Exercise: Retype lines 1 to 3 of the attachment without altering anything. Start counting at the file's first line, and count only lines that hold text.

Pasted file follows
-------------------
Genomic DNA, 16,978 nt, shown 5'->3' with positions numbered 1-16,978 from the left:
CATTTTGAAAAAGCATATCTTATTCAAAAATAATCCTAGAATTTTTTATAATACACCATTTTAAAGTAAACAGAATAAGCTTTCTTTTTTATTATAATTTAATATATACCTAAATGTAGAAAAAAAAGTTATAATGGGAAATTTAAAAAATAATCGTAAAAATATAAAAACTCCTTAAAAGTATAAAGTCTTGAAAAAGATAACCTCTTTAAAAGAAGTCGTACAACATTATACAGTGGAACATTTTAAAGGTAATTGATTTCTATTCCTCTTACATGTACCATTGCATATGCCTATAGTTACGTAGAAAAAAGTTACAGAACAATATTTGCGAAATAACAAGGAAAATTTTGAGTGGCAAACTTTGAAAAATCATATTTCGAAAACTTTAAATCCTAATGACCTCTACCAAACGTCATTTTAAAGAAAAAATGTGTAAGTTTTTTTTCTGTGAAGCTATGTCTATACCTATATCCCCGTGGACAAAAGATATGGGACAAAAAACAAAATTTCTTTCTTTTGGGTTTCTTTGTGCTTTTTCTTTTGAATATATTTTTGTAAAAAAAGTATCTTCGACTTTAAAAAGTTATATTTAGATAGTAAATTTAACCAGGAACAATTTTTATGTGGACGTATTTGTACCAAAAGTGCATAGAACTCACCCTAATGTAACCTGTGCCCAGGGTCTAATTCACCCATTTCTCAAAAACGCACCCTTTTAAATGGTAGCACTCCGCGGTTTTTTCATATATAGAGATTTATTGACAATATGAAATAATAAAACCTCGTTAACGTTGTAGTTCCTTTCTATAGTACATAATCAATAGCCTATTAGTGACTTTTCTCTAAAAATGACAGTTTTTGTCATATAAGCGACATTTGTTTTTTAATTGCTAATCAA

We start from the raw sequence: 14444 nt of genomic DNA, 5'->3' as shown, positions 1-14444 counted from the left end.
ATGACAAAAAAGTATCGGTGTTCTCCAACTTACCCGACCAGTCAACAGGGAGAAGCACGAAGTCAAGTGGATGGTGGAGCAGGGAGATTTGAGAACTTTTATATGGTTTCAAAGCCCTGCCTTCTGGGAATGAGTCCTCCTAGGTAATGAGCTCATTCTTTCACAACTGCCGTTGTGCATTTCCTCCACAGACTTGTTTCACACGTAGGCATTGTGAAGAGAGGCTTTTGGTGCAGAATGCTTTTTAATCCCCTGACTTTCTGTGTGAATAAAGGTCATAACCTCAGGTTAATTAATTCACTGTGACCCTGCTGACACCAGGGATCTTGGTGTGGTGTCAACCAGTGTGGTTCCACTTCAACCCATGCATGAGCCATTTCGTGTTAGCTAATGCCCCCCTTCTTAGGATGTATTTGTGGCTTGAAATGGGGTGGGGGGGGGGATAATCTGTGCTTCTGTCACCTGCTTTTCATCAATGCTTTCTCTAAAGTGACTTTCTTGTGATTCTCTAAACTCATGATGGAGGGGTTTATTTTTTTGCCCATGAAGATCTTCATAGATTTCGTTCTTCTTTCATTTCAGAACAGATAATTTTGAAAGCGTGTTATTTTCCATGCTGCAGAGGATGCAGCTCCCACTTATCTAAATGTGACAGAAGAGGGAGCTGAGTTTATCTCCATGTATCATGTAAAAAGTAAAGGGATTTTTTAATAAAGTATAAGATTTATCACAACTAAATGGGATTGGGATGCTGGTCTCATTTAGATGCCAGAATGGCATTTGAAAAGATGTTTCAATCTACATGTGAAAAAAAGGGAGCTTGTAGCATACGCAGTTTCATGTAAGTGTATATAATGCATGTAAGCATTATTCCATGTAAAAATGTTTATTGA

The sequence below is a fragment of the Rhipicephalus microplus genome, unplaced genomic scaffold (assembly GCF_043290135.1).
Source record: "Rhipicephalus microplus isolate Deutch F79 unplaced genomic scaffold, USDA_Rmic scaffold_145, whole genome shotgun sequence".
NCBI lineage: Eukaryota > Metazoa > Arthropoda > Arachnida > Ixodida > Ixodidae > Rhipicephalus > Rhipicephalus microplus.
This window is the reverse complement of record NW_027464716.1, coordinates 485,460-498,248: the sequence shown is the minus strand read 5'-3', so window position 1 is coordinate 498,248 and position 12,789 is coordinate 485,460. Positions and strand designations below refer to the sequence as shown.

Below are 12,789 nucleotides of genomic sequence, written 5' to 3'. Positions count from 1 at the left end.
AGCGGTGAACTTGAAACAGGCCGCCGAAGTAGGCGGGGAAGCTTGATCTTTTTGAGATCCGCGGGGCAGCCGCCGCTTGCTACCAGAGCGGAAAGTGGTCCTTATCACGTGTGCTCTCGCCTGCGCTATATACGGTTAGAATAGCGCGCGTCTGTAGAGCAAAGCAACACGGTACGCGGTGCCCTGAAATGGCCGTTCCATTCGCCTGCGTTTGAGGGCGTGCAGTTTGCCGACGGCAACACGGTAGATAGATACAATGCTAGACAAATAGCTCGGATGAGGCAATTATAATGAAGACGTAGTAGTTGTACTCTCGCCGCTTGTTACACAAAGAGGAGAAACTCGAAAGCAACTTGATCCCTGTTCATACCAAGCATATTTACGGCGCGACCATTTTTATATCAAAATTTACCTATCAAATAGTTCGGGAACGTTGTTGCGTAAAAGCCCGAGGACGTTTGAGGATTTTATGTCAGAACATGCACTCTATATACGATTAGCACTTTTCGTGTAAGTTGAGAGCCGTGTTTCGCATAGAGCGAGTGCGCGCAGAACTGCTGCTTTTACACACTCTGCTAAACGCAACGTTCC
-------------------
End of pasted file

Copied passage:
Genomic DNA, 16,978 nt, shown 5'->3' with positions numbered 1-16,978 from the left:
CATTTTGAAAAAGCATATCTTATTCAAAAATAATCCTAGAATTTTTTATAATACACCATTTTAAAGTAAACAGAATAAGCTTTCTTTTTTATTATAATTTAATATATACCTAAATGTAGAAAAAAAAGTTATAATGGGAAATTTAAAAAATAATCGTAAAAATATAAAAACTCCTTAAAAGTATAAAGTCTTGAAAAAGATAACCTCTTTAAAAGAAGTCGTACAACATTATACAGTGGAACATTTTAAAGGTAATTGATTTCTATTCCTCTTACATGTACCATTGCATATGCCTATAGTTACGTAGAAAAAAGTTACAGAACAATATTTGCGAAATAACAAGGAAAATTTTGAGTGGCAAACTTTGAAAAATCATATTTCGAAAACTTTAAATCCTAATGACCTCTACCAAACGTCATTTTAAAGAAAAAATGTGTAAGTTTTTTTTCTGTGAAGCTATGTCTATACCTATATCCCCGTGGACAAAAGATATGGGACAAAAAACAAAATTTCTTTCTTTTGGGTTTCTTTGTGCTTTTTCTTTTGAATATATTTTTGTAAAAAAAGTATCTTCGACTTTAAAAAGTTATATTTAGATAGTAAATTTAACCAGGAACAATTTTTATGTGGACGTATTTGTACCAAAAGTGCATAGAACTCACCCTAATGTAACCTGTGCCCAGGGTCTAATTCACCCATTTCTCAAAAACGCACCCTTTTAAATGGTAGCACTCCGCGGTTTTTTCATATATAGAGATTTATTGACAATATGAAATAATAAAACCTCGTTAACGTTGTAGTTCCTTTCTATAGTACATAATCAATAGCCTATTAGTGACTTTTCTCTAAAAATGACAGTTTTTGTCATATAAGCGACATTTGTTTTTTAATTGCTAATCAA

We start from the raw sequence: 14444 nt of genomic DNA, 5'->3' as shown, positions 1-14444 counted from the left end.